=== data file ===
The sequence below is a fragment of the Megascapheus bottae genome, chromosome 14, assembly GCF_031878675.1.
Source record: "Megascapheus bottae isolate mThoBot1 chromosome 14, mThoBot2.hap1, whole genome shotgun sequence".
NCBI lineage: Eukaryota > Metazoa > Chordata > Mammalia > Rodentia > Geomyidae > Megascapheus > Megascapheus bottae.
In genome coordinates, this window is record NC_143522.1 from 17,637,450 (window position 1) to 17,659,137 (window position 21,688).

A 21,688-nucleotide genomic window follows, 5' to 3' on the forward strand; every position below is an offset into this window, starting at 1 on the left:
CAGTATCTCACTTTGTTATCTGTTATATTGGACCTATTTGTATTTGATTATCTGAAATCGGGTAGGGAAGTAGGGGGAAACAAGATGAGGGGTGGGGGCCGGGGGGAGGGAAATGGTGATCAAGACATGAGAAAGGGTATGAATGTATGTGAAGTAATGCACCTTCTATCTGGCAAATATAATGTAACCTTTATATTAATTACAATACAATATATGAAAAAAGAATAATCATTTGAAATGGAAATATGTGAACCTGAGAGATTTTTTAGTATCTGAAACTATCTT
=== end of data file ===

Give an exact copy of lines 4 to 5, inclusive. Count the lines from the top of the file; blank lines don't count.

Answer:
In genome coordinates, this window is record NC_143522.1 from 17,637,450 (window position 1) to 17,659,137 (window position 21,688).

A 21,688-nucleotide genomic window follows, 5' to 3' on the forward strand; every position below is an offset into this window, starting at 1 on the left: